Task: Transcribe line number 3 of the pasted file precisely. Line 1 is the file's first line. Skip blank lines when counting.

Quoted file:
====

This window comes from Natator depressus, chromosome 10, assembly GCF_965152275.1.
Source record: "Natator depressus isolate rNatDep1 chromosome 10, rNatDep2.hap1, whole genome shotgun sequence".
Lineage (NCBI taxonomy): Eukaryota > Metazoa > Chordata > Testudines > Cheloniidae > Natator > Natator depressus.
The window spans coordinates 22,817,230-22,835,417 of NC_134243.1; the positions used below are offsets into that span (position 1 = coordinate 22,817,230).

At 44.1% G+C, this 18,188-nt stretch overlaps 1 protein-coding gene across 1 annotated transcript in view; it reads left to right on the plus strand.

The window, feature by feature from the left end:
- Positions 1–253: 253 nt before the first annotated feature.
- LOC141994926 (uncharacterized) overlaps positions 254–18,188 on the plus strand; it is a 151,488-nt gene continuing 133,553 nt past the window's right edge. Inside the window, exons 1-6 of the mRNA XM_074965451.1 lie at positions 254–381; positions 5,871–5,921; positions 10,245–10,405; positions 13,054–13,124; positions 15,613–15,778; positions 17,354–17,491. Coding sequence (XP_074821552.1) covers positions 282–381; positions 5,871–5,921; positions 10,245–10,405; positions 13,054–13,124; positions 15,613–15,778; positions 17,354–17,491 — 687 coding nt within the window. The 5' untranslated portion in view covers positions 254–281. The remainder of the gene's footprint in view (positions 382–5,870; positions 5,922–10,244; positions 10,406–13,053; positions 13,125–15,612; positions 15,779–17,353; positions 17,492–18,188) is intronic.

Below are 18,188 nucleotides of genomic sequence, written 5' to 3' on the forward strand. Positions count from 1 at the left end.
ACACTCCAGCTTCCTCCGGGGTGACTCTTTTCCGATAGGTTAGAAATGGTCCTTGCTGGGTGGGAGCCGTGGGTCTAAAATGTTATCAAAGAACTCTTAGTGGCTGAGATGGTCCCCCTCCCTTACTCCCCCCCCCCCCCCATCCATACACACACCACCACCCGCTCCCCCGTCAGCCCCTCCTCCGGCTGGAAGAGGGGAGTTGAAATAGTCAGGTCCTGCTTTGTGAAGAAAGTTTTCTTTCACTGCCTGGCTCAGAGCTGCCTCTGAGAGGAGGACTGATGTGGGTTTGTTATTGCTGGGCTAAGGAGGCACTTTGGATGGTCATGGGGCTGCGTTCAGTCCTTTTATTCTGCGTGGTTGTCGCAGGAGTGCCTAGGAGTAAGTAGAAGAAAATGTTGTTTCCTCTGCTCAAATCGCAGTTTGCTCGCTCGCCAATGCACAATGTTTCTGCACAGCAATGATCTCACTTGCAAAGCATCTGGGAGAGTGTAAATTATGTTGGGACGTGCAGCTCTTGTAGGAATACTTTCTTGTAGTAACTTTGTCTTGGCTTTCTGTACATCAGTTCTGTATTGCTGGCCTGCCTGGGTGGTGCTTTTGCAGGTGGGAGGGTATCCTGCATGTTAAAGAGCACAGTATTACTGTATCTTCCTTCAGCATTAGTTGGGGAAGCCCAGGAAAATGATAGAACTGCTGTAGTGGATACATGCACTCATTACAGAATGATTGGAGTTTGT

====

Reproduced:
Lineage (NCBI taxonomy): Eukaryota > Metazoa > Chordata > Testudines > Cheloniidae > Natator > Natator depressus.